By Joel Warner
By Michael Roberts
By Alan Prendergast
By Michael Roberts
By Michael Roberts
By Amber Taufen
By Patricia Calhoun
By William Breathes
And soon Adams was thriving. "She was so attached to that place," says her sister Wendy. "She was busy every afternoon after school, doing something with kids. A lot of kids' parents didn't speak English, and she was able to talk to them. For that matter, some kids came to school without coats or shoes, and she'd take them to the lost-and-found and get them stuff."
Barnum is in a working-class neighborhood where the need for bilingual teachers was--and is--acute: At least 150 of the school's 475 students come from homes where either a mixture of Spanish and English, or Spanish alone, is spoken. But Adams didn't limit her attentions to this group.
"The average teacher was just not as creative as Hillary," Wright recalls. "If her kids were reading a book, she had them perform it as a play for the whole school, and it was always a class-A production." Colleagues still marvel over the time Adams's class performed "Goldilocks and the Three Bears" as a rap song.
When a decision had to be made whether to raze or renovate the old Barnum building, Adams volunteered to sit on the redesign committee. Soon still more of her after-school hours were taken up with a seat on Barnum's Collaborative Decision-Making team, one of the innovations that helped avert a Denver Public Schools teachers' strike three years ago. CDMs were designed to give parents, neighbors and teachers more say at individual schools; Adams was one of three teachers elected to Barnum's team. The job wasn't easy.
"I remember Hillary going to seven-hour-long meetings after school, quite a few of which were not productive," Wright recalls. "She hadn't liked the CDM training, either--she told me it was nothing but eight hours of games."
Adams plugged away, despite her reservations. And she had a good outlet for stress: Her particular group of teachers enjoyed socializing on evenings and weekends, and always on Friday afternoons at Bob's Pizzeria, when vented frustrations flowed as freely as the beer. Outside of school, Adams devoted herself to her dog and two cats, and to softball and volleyball--passions she shared with Barnum's then-principal, Donald Wilson.
By the time Wilson came to Barnum, in 1988, he'd spent 31 years with DPS. By his own admission, he was more than ready for retirement, and some teachers and parents regarded him as tired and passive. Others, however, grow nostalgic whenever his name is mentioned. Many recall seeing Wilson walking children home from school or breaking up fights in the neighborhood. "He was the old-style principal," says Dave Reithman, who retired from teaching early this fall. "His idea was that the school will present a united front to the outside world. From my point of view, he was a great principal. He supported the teachers, provided discipline and let the teachers teach. He and Hillary were friends."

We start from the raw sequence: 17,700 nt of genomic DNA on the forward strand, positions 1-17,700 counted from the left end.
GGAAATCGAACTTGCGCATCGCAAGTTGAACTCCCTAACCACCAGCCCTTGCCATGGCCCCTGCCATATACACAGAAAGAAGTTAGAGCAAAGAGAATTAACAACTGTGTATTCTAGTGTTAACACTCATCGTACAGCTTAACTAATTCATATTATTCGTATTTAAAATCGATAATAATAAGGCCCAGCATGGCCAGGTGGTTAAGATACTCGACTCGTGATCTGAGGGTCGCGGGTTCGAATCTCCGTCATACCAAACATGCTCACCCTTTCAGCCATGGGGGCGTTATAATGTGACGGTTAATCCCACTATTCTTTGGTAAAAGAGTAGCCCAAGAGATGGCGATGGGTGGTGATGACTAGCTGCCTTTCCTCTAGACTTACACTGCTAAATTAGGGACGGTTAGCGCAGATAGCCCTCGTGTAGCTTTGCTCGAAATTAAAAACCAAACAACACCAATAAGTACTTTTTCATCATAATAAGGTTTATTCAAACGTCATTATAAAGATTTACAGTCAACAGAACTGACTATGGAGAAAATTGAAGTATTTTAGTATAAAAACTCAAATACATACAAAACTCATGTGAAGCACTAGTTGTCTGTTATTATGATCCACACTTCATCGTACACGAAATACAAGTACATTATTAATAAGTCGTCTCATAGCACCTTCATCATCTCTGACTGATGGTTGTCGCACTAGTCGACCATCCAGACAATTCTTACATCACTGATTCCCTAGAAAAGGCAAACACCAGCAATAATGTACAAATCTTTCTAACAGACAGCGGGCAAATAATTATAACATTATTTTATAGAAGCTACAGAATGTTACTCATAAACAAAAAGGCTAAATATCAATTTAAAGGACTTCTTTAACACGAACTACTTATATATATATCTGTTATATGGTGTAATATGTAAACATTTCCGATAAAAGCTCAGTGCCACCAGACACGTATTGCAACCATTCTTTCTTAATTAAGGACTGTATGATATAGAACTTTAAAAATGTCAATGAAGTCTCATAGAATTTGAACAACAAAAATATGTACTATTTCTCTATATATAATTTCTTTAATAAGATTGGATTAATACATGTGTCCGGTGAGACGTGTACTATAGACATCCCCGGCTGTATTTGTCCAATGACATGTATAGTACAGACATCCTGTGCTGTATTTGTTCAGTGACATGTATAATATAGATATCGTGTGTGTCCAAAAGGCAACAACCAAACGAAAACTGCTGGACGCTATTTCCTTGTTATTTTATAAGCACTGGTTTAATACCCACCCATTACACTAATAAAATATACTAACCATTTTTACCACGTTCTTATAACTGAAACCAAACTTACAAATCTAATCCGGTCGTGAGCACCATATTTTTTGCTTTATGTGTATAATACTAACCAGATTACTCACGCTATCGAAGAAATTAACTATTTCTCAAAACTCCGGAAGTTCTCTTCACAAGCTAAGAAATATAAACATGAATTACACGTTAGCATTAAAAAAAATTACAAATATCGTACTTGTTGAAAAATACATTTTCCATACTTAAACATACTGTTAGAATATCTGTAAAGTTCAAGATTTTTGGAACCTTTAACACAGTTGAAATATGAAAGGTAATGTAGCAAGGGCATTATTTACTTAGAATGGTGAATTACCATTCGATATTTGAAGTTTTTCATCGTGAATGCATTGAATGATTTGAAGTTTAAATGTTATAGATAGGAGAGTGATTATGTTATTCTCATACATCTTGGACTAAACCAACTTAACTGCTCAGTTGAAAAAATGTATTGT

Wilson retired in the spring of 1992, just when the Barnum renovation was beginning and the school's entire population was being bused to a vacant school two miles away. His replacement, Judith Chavez, had to deal with that, as well as with the aversion to change that seems endemic with teachers. But Chavez looked forward to the challenge. After spending almost a decade in the DPS curriculum department, she was ready to go back to school.
"I came to Barnum to really make a difference in the lives of children," she says. "My number-one priority was children."
At her first school assembly, she mentioned that she was from Barnum. "You can make it, too," she told the students. At her first meeting with teachers, Chavez reiterated that she had come to Barnum as an advocate for the children--hardly a controversial statement, it would seem. But Reithman didn't like the sound of it.
"It was more than what she said," he recalls. "There was the implication that kids came first, teachers came second. As if there were sides to be chosen." An old-school teacher by his own definition--he was not above ordering troublemakers to drop and give him twenty pushups--Reithman expected the principal to be firmly in his corner. Not long into the 1992-1993 school year, he decided that Chavez was not--and walked out of a staff meeting she was conducting. "She was saying all kinds of unbelievable things to us," he explains. "Yelling at us as if we were children, telling us we were unprofessional, going on and on about 'the rumor mill' and people talking about her behind her back. I didn't need that."
"We sat there stunned," another teacher recalls. "We sat there in a big group while she harangued us about being unprofessional and overly emotional. Then, when she was done with that, she said if we ever need anything, don't hesitate to come to her. It was confusing and scary."
It wasn't long before the rumor mill was working overtime. "But it was more than that," one teacher insists. "I have taught for a long time, and my previous principals let us teach and were happy to have us ask questions. When we question Judy, she seems to feel we are attacking her."
Librarian Jerry Smith was one of the more persistent questioners. Although it was his first year at Barnum, he had arrived with two decades of teaching experience, not just at DPS, but in prisons, foster homes and the Peace Corps. The time he'd spent counseling gang members in jail had made him particularly interested in working with problematic children. But that, along with many of his plans, never materialized at Barnum, where he was assigned to hold detention time in the library and also run the gifted-and-talented program.